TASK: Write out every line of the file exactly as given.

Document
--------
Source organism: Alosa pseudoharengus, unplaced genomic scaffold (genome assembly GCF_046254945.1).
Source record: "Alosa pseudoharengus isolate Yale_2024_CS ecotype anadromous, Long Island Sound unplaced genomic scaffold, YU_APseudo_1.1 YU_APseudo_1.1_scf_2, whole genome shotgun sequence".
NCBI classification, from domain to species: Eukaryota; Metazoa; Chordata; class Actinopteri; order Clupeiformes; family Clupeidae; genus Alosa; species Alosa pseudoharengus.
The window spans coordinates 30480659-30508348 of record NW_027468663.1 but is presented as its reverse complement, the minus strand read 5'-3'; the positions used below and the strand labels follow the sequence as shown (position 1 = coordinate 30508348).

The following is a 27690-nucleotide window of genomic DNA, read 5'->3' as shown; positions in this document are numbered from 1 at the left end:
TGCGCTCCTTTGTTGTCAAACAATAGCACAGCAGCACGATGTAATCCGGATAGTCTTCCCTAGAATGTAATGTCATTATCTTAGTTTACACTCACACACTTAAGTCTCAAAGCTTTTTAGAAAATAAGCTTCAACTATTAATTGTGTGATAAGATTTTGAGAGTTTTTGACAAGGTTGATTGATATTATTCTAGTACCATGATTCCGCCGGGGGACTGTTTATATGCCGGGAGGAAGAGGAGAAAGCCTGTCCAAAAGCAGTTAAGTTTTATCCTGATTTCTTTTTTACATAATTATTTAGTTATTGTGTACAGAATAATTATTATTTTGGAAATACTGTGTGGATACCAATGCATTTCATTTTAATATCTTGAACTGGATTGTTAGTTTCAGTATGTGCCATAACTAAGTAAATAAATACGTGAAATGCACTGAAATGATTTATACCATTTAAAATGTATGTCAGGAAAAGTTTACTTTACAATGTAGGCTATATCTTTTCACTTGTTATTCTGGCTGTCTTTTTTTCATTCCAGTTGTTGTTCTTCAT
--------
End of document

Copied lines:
Source organism: Alosa pseudoharengus, unplaced genomic scaffold (genome assembly GCF_046254945.1).
Source record: "Alosa pseudoharengus isolate Yale_2024_CS ecotype anadromous, Long Island Sound unplaced genomic scaffold, YU_APseudo_1.1 YU_APseudo_1.1_scf_2, whole genome shotgun sequence".
NCBI classification, from domain to species: Eukaryota; Metazoa; Chordata; class Actinopteri; order Clupeiformes; family Clupeidae; genus Alosa; species Alosa pseudoharengus.
The window spans coordinates 30480659-30508348 of record NW_027468663.1 but is presented as its reverse complement, the minus strand read 5'-3'; the positions used below and the strand labels follow the sequence as shown (position 1 = coordinate 30508348).

The following is a 27690-nucleotide window of genomic DNA, read 5'->3' as shown; positions in this document are numbered from 1 at the left end:
TGCGCTCCTTTGTTGTCAAACAATAGCACAGCAGCACGATGTAATCCGGATAGTCTTCCCTAGAATGTAATGTCATTATCTTAGTTTACACTCACACACTTAAGTCTCAAAGCTTTTTAGAAAATAAGCTTCAACTATTAATTGTGTGATAAGATTTTGAGAGTTTTTGACAAGGTTGATTGATATTATTCTAGTACCATGATTCCGCCGGGGGACTGTTTATATGCCGGGAGGAAGAGGAGAAAGCCTGTCCAAAAGCAGTTAAGTTTTATCCTGATTTCTTTTTTACATAATTATTTAGTTATTGTGTACAGAATAATTATTATTTTGGAAATACTGTGTGGATACCAATGCATTTCATTTTAATATCTTGAACTGGATTGTTAGTTTCAGTATGTGCCATAACTAAGTAAATAAATACGTGAAATGCACTGAAATGATTTATACCATTTAAAATGTATGTCAGGAAAAGTTTACTTTACAATGTAGGCTATATCTTTTCACTTGTTATTCTGGCTGTCTTTTTTTCATTCCAGTTGTTGTTCTTCAT